With all the inspirational stories in the church, I always felt the need to be or do something amazing. I realized that I could be amazing in small ways: be a good husband, father, brother, son, neighbor, home teacher, etc. There's greater fulfillment when you don't make it about yourself.

  • Frozen Chosen Savage, MN
    April 20, 2013 11:13 a.m.

    In the words of President Utchdorf, "Lift where you stand" brothers and sisters. It took me many years to learn this lesson. Your personal relationship with God is much more important than your calling.

  • GeorgieBaby DENVER, CO
    April 20, 2013 11:20 a.m.

    'The Good Guy' makes an excellent observation about our culture, and the response turned into a "Prodigal Son" commentary instead of addressing the point he is making. I feel his observations valid for discussion, and that we shouldn't minimize it by quoting scripture and moralizing.

    Growing up in Utah as an adolescent, it seemed that those who promoted themselves well, were popular, or were highly connected received the most attention in our Mormon culture. I've learned that this also extends into adulthood, and have observed it to be a strong element in the media messages the church sends out. My favorite messages are from those who are humble and sincere, not self-promoting.

    I consider myself a "boots on the ground" member of the church. I'm on the front lines. I had a long period of inactivity in the church. I'm a single, middle-aged female with no children. Most of the time I feel that I don't fit into the culture. However, I would prefer to be known not for my period of rebellion and struggle, but for my ability to take the lessons learned from that period to minister and serve.

  • Nanakat SALT LAKE CITY, UT
    April 20, 2013 11:31 a.m.

    In all ways we are the prodigal son. We have all fallen away from our Father's House. The "faithful son" in that parable is a reflection on those of us who feel we are not prodigals. None of us have earned our way home yet, none of us have been faithful all along.

    The only truly faithful son is our Savior, and He does not begrudge our Father's love for us as prodigals. We have to remember that, as we were told in general conference just this month, our Heavenly Father WANTS to forgive us.

    I'm with Hagothsen in remembering that no matter when we repent and decide to strive to return Home, we will be welcomed and loved, not just by our Heavenly Father, but also by His Only Faithful Son. The sooner we do it, though, and the sooner we stop thinking of ourselves as the "faithful" ones, the greater our blessings will be in this life, and the greater and sooner will be our joy - in part because we will also, as we become more like our Savior, join in the celebrations of others who have been able to return.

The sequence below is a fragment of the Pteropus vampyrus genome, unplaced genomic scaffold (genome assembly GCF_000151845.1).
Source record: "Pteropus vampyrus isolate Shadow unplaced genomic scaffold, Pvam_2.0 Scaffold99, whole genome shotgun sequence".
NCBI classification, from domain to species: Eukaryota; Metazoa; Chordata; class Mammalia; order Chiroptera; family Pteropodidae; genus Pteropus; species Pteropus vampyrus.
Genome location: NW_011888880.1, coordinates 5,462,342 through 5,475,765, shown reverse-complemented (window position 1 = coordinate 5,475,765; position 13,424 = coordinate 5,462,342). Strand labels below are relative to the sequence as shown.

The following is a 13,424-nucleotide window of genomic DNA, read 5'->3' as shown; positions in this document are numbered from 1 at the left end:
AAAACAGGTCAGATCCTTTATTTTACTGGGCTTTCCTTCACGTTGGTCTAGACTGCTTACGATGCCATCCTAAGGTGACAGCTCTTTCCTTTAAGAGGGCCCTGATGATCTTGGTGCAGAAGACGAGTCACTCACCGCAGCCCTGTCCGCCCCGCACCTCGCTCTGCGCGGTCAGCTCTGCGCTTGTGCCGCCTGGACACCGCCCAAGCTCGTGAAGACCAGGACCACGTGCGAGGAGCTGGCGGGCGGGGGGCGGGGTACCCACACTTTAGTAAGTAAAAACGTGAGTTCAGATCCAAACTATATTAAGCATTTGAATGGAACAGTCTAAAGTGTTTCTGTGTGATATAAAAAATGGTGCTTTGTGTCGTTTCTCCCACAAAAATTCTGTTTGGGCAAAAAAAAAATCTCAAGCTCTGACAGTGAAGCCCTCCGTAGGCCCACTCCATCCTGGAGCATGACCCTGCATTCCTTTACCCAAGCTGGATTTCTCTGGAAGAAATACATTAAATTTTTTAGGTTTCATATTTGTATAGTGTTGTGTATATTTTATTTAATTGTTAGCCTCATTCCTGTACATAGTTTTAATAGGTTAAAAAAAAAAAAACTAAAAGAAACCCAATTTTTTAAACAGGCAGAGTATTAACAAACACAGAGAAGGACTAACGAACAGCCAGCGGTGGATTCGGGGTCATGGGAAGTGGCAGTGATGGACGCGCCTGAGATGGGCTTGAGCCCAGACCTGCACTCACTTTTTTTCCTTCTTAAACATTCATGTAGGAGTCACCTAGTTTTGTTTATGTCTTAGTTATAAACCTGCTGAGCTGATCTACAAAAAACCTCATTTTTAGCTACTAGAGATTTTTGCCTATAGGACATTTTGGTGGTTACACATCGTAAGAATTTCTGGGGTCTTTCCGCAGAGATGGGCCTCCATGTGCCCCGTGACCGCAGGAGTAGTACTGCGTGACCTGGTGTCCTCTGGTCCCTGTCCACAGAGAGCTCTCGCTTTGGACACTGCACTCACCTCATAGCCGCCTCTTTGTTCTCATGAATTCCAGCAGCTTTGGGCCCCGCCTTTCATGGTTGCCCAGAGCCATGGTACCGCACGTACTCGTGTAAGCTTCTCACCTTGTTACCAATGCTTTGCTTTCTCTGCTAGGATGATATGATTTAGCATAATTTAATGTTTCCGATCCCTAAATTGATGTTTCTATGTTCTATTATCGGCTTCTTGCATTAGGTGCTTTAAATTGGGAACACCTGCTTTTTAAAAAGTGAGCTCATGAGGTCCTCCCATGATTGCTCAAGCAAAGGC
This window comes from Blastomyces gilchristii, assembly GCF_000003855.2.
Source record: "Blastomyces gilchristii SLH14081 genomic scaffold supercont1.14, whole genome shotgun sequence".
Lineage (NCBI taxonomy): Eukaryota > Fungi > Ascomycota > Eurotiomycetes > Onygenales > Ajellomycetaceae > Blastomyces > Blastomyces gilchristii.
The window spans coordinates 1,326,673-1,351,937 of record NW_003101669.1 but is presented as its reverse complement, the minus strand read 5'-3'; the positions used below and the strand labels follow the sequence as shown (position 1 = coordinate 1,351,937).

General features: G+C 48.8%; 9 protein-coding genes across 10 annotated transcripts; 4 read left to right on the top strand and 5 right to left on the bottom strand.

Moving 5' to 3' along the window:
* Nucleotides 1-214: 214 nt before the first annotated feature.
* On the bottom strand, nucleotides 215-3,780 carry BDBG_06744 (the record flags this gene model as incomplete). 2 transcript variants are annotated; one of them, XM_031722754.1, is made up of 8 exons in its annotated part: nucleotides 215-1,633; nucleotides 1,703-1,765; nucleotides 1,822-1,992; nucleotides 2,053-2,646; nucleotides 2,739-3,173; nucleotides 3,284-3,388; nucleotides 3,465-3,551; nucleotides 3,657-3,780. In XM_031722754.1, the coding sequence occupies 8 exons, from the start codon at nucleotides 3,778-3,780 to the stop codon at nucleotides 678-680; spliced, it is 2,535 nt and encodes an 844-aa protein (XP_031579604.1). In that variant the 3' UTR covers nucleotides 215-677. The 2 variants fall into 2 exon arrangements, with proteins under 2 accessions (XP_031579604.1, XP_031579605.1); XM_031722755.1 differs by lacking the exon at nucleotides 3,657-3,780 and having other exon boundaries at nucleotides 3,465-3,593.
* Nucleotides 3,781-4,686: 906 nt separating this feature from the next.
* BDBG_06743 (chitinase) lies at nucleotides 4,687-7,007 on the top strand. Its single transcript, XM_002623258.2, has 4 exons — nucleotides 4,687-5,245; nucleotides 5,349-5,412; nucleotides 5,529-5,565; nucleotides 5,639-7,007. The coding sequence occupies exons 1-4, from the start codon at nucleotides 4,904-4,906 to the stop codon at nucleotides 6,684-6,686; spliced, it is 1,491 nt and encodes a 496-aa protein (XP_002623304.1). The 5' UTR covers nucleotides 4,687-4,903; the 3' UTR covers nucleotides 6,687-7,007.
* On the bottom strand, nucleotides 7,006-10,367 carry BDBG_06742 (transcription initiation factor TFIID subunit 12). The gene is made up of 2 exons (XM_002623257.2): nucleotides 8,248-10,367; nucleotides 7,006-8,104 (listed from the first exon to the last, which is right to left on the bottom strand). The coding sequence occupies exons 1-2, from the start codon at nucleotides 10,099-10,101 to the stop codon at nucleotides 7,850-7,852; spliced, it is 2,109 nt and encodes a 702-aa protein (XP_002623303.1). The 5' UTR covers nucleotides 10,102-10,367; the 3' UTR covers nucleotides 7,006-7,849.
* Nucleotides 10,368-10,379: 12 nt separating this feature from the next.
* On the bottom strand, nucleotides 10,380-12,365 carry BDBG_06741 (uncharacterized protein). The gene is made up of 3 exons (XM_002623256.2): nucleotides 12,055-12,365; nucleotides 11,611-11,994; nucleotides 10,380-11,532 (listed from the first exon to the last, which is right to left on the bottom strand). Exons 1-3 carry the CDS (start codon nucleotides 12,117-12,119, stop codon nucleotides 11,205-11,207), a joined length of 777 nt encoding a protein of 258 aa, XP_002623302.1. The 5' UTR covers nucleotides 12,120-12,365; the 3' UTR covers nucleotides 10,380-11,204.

• GeorgieBaby DENVER, CO
    April 20, 2013 11:51 a.m.

    My second thought I'd like to share has to do with comparing ourselves to the prodigal son. Those of us who have gone through a period of inactivity or who are converts to the church sometimes label ourselves as the prodigal son or daughter.

    We need to remember the context in which Jesus gave the parable. He was answering questions and speaking to lawyers and politicians about the law. While we can take many meanings from parables, I sometimes think we categorize ourselves incorrectly or assume that we cannot be restored to receive eternal blessings through incorrectly interpreting this parable. The Atonement of Jesus Christ can restore ALL things. We know this from scripture and the words of living prophets.

    I feel that we should look past the prodigal son label and remember: Alma the Younger and the Sons of Mosiah were members of the church that had strayed and were persecuting the church whose course was corrrected. King Limhi and his household were converted from great wickedness unto light. Paul persecuted the church and was called to repentence. Even the Brother of Jared was reminded by the Lord that he had slacked off in his devotions and worship.

  • skeptic Phoenix, AZ
    April 20, 2013 12:23 p.m.

    Perhaps more important is not does one matter, but does one make a difference.

  • sharrona layton, UT
    April 20, 2013 12:30 p.m.

    RE: Twin Lights, the best of us are Prodigal Sons who need the atonement. True,
    For God so loved the world that he gave his one and Only Son, that “whoever believes in him” shall not perish but have eternal life (John 3:16 NIV).

    Sinners are attractive because they are loved; they are not loved because they are attractive. God’s love does not dependent upon our achievements, nor can we ever earn our salvation. Martin Luther.
    We’re not sinners because we sin. We sin because we’re sinners. In (Psalm 51:5) Surely I was sinful at birth, sinful from the time my mother conceived me.

    (Psalm 51:17). a” broken and contrite heart.” The word for "contrite" means To be bowed down with the awareness of our spiritual bankruptcy.

    Eph 2:3b: "We were by nature children of wrath, like the rest of mankind."

  • suzyk#1 Mount Pleasant, UT
    April 20, 2013 2:15 p.m.